Today’s increasingly diverse and divided world requires the ability to understand and navigate across social-group differences. We propose that interventions that teach students about these differences can not only improve all students’ intergroup skills but also help disadvantaged students succeed in school. Drawing on interdisciplinary research, this article theorizes that teaching students a contextual understanding of difference can accomplish both of these important goals. Understanding difference as contextual means recognizing that social-group differences come from participating in and adapting to diverse sociocultural contexts. This article begins by reviewing research that highlights two distinct understandings of social-group differences—as contextual or essential—and demonstrates their consequences for intergroup outcomes. We then review research on multicultural and social justice education that highlights the potential benefits of educating students about social-group differences. We propose that these educational approaches are associated with intergroup and academic benefits for one key reason: They teach students a contextual theory of difference. Finally, to illustrate and provide causal evidence for our theory of how a contextual understanding of difference affords these benefits, this article provides an overview of the first social psychological intervention to teach students a contextual understanding of difference: difference-education.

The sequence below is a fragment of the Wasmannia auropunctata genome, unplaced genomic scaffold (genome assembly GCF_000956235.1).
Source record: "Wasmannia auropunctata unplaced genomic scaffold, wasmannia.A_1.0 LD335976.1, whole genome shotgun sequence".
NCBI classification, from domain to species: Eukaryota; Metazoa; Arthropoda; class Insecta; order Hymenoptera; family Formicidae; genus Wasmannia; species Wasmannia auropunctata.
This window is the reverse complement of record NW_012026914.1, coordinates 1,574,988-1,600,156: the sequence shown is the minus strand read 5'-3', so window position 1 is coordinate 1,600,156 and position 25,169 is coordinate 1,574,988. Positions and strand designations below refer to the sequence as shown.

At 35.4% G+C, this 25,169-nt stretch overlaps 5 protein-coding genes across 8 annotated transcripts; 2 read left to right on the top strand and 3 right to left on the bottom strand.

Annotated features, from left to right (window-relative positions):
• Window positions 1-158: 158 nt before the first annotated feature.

更新日期:2019-03-06